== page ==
The minority group did not oppose guerilla warfare in all circumstances. A report written by Joseph Hansen, an SWP leader, in a July 1970 Fourth International publication stated:
To prevent being misunderstood, let me recall the position taken by the minority at the World Congress. The minority did not reject guerilla warfare per se. On the contrary it recognized that under certain circumstances engagement in guerilla warfare can prove advantageous.
The Tenth World Congress of the Fourth International in 1974 reaffirmed support of immediate use of guerilla warfare in Latin America. A minority, including the SWP, remained opposed.
The controversy in the Fourth International about guerilla warfare was reflected in the activities of the SWP in the United States. The majority of the SWP was against the views of the IMT and in favor of the Leninist/Trotskyist Faction. However, approximately 5-7% of SWP members were supportive of the IMT. They formed a faction within the SWP known as the International Tendency ("IT"). The leaders of the IT were John Barzman and Bill Massey. In the summer of 1974 it was discovered that the IT was holding its own meetings, making decisions on various actions without informing the party, and publishing its own internal bulletin. The members of the IT were expelled from the SWP.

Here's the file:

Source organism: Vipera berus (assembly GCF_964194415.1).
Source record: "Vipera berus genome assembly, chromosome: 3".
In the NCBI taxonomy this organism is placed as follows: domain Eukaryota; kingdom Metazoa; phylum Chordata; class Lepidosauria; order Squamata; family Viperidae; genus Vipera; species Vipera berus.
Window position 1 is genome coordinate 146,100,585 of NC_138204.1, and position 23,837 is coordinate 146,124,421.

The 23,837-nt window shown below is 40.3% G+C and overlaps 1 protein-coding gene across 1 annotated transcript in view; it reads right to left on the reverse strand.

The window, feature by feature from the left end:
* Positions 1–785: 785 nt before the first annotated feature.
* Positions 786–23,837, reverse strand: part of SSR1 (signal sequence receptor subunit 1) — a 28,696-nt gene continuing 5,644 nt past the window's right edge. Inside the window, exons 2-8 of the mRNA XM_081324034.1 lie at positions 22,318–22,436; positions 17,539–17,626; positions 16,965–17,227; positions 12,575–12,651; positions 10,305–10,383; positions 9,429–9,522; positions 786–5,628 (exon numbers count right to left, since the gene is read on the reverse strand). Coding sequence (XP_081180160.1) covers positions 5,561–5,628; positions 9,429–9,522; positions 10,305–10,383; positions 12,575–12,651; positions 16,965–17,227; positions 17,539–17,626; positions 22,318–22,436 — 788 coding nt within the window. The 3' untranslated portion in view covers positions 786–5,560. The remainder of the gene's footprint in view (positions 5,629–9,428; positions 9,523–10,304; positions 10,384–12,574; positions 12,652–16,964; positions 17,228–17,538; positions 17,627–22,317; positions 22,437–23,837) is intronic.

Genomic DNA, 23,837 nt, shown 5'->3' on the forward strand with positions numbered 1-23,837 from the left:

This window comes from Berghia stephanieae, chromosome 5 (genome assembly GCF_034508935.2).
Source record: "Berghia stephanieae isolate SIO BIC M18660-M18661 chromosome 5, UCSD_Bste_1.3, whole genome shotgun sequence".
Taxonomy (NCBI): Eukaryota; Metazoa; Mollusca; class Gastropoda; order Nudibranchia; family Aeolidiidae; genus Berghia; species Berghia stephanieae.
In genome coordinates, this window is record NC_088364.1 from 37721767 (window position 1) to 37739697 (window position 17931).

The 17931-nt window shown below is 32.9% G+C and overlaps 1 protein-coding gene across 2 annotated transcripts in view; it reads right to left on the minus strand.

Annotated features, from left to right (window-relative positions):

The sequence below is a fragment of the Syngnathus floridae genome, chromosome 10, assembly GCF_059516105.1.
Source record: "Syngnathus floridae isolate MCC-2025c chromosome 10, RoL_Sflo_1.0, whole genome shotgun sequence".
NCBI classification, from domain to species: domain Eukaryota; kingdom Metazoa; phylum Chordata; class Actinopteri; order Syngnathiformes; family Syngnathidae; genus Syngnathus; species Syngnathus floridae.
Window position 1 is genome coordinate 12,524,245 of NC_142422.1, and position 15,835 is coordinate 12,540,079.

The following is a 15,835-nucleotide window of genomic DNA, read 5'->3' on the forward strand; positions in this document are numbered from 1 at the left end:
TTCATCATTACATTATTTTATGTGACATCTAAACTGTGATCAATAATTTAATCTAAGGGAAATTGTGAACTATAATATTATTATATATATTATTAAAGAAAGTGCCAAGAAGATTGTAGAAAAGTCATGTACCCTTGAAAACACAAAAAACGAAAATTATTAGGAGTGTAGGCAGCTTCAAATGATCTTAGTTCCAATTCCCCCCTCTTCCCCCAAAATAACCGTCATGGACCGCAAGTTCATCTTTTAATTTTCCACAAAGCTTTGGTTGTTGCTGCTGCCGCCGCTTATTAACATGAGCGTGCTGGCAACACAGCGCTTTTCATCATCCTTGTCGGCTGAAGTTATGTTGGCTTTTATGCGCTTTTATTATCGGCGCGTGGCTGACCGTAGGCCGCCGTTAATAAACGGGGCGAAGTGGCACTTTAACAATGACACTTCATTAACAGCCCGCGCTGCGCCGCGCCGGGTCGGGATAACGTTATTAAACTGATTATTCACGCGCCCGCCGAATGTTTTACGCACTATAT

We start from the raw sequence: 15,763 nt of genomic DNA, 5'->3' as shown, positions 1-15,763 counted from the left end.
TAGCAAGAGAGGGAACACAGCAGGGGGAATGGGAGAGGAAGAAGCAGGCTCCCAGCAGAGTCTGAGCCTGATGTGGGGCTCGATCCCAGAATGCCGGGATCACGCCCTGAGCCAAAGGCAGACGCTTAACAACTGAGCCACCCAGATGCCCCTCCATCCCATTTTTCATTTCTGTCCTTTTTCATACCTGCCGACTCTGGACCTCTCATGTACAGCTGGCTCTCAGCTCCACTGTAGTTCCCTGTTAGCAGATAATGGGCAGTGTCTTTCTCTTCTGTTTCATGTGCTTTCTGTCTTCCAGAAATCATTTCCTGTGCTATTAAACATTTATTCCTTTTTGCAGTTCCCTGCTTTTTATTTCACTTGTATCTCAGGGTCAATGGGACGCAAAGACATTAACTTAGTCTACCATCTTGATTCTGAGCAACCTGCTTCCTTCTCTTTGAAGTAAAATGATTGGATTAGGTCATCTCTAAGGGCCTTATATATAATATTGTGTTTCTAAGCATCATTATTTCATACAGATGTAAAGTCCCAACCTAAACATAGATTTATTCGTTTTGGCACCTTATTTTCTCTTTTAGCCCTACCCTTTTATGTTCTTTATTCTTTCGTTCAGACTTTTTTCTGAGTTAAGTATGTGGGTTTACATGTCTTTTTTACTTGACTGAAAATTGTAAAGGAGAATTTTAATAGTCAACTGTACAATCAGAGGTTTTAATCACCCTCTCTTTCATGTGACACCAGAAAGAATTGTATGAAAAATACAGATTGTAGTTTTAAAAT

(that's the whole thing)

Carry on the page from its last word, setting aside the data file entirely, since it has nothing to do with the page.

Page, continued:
A discussion of certain terrorist activities in Latin America, occurring during the time of the espousal of guerilla warfare by the Fourth International, will be found in section IV.E of this opinion.
The pro-guerilla war faction of the Fourth International (the IMT) began to withdraw from its position in 1976. In 1977 the IMT published a repudiation of the position. At the 1979 World Congress there was an agreement to rescind all documents regarding Latin American guerilla warfare passed at the 1969 and 1974 congresses.
At the time of trial of this action the Fourth International considered itself to be a reasonably unified and functioning organization made up of approximately 50 national sections.
IV.C. Organization of the SWP
The headquarters of the SWP is in New York City. It has branches in various cities throughout the country. As of 1981 the SWP had a membership nationwide of 1,250. The annual budget of the SWP is about $1.5 million.
The highest authority of the SWP is the National Convention, consisting of delegates from the branches. A National Committee is elected by the National Convention and meets two to four times per year. A Political Committee is selected by the National Committee and meets at least weekly. The person who acts as a continuing chief executive of the SWP is the National Secretary. From 1938 to 1953 this office was held by James Cannon; from 1953 to 1972 by Farrell Dobbs; and from 1972 to the time of trial by Jack Barnes.